NEW YORK: Uber, the beleaguered ride-sharing platform, has gained more millennial customers at a faster rate than any other company in the US over the past year.
According to YouGov BrandIndex, the public perception research firm, Uber's millennial customer base climbed 8.2 percentage points from the first half of 2016 to the first half of 2017.
That gives the company an index score of 25.5, meaning that more than a quarter of American millennials can be regarded as current customers, according to the report's definition.
This identifies a current customer "as a person who has recently purchased from the brand, ranging from 30 days to the past year depending on the category, or visited its site during the last 30 days".
And in another sign of the growing influence of the sharing economy, Uber's main rival, Lyft, recorded the third biggest year-on-year increase of six percentage points, giving it an index score of 12.3.
In addition, online hospitality service Airbnb made the list as the 12th biggest gainer (2.9 percentage points) in terms of turning millennials into regular customers.
Uber's seeming success with millennials came as a surprise to a number of industry observers, given the well-publicised series of scandals that have plagued the company, which only last month prompted the resignation of its chief executive, Travis Kalanick.
The YouGov BrandIndex findings also sit uneasily with numerous surveys that have pointed to the high importance millennials place on corporate responsibility and associated matters.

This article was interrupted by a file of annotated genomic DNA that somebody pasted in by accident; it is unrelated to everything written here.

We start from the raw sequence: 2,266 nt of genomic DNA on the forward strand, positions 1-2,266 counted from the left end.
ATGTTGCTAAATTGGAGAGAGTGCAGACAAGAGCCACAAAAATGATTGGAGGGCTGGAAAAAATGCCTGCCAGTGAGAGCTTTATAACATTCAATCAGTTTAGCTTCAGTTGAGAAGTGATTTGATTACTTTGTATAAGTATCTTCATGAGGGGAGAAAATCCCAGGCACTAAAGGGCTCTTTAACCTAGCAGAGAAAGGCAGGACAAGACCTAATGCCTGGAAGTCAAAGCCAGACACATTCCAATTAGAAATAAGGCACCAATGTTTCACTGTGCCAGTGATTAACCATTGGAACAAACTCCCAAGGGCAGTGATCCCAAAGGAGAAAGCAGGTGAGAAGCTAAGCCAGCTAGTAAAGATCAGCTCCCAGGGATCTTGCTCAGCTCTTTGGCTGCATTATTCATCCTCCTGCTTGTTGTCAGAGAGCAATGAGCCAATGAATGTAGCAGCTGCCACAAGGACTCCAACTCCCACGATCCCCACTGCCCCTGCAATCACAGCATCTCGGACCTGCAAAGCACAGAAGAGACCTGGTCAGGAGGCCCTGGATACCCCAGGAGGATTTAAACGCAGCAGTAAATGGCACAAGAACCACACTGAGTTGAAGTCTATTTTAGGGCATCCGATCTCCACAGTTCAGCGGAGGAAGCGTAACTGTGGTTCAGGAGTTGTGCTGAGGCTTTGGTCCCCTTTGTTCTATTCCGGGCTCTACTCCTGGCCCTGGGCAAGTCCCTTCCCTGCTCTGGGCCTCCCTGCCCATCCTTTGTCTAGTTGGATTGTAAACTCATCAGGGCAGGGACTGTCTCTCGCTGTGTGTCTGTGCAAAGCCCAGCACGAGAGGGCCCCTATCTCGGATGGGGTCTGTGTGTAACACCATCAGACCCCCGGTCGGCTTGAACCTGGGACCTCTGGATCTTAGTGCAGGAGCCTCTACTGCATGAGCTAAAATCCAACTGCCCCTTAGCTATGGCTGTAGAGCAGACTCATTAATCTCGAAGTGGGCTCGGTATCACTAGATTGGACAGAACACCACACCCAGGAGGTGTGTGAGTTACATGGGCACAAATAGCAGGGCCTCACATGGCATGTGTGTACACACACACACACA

Ted Marzilli, CEO of YouGov BrandIndex, told Adweek that it appears millennials behave like everyone else when it comes to convenience and how they spend their money.
"I'm not saying millennials are not concerned about ethics," he said. "But people in the aggregate tend to make choices that are in their financial interests. So if taking Uber is more economical or convenient than waiting for a cab, I'm probably still going to call Uber."
Elsewhere, other notable brands that gained more millennial customers over the past year include social media operators, such as Instagram, Twitter and WhatsApp, although a number of "traditional" companies also made the list of fastest improvers.
These include broadcaster TLC (#5), Delta Air Lines (#8), Adidas (#10), Visa (#11), finance brands Chase (#13) and J.P. Morgan (#14), Ace Hardware (#16), Calvin Klein (#17 ) and Puma (#18).
Commenting on their inclusion, Marzilli told Adweek: "It no longer surprises me that when we do these rankings … there is often a reasonably balanced mix of new brands and traditional brands – I don't think traditional brands are all going away or will be out of business."
Data sourced from YouGov BrandIndex; additional content by WARC staff